¼λ.OK, so you said that we can look at the transmission line as loop antenna, but in that shape it will be badly matched to free space. So I would like to re-formulate the question: What decides if the antenna will match transmission line to free space? Obviously the dipole antenna is a good match. Transmission line is not.
As I said before, is it because the EM wave from one wire in transmission line is inducing the current in other wire and being almost completely "absorbed" in the wire?
There are many good antenna designs that don't use quarter wavelength conductor segments, but most of the easiest to understand do.
A half λ section gives lots of umph. A quarter λ driven conductor plus the image current in the ground plane often works out to be ½λ.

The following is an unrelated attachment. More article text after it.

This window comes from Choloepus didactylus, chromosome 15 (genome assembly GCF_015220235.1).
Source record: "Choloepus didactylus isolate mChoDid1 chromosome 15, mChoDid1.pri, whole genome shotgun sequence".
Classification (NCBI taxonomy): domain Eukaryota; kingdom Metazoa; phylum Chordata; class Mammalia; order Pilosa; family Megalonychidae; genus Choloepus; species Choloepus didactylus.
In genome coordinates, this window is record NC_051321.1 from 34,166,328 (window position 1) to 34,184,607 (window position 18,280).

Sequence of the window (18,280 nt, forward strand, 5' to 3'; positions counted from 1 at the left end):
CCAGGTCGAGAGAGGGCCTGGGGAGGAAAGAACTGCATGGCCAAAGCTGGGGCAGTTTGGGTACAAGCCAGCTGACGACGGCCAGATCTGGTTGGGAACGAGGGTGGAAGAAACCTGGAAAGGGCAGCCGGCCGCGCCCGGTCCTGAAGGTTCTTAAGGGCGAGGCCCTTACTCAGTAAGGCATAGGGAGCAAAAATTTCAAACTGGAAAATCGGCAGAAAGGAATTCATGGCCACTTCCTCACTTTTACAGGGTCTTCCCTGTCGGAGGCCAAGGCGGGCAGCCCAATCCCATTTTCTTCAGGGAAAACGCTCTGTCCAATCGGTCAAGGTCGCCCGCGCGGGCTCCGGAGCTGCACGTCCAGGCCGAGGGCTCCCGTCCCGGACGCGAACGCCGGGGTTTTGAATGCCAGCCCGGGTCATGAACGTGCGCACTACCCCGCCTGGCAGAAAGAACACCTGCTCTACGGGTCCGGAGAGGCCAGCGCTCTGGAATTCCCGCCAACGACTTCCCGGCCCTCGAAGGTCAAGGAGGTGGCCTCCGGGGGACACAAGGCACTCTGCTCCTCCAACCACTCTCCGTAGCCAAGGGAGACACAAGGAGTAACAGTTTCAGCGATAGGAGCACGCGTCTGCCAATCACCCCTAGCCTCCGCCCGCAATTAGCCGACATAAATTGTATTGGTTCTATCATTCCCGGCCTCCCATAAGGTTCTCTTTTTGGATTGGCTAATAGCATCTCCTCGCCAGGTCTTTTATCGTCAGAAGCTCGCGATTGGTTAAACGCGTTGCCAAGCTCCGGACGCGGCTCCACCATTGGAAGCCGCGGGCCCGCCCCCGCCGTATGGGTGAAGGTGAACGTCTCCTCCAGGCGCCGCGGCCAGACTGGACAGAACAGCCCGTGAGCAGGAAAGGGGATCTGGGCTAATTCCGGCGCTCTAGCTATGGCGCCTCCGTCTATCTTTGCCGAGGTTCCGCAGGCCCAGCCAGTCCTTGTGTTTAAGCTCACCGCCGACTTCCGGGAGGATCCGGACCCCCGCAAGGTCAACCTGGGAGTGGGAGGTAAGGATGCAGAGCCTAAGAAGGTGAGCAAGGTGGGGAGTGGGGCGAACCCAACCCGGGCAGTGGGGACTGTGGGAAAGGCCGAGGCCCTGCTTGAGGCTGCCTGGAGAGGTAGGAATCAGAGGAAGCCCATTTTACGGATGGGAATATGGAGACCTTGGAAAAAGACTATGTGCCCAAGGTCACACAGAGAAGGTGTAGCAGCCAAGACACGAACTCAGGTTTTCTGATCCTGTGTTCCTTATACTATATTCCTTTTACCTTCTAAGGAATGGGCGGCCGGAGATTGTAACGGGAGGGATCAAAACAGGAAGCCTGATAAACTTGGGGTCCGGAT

A full λ section tends to reabsorb it's own photons. ½ emits and the other ½ is 180º out of phase, so it absorbs.
There are lots of exceptions to this rule of thumb. Plus there are lots of caveats like remembering the physical wavelength varies with the dielectric or remembering gaps often count as much as conductors (slot antennas, etc.).
Yet ¼λ is a good rule of thumb.
Another rule of thumb: parts less than 1/10 λ can be ignored. Again, not always true, but it usually is. Thus your gap between wires of less than 1/10 λ makes a bad antenna. If the gap were bigger (like ½λ) that wouldn't be true. Then you would need to run the field equations to see what happens.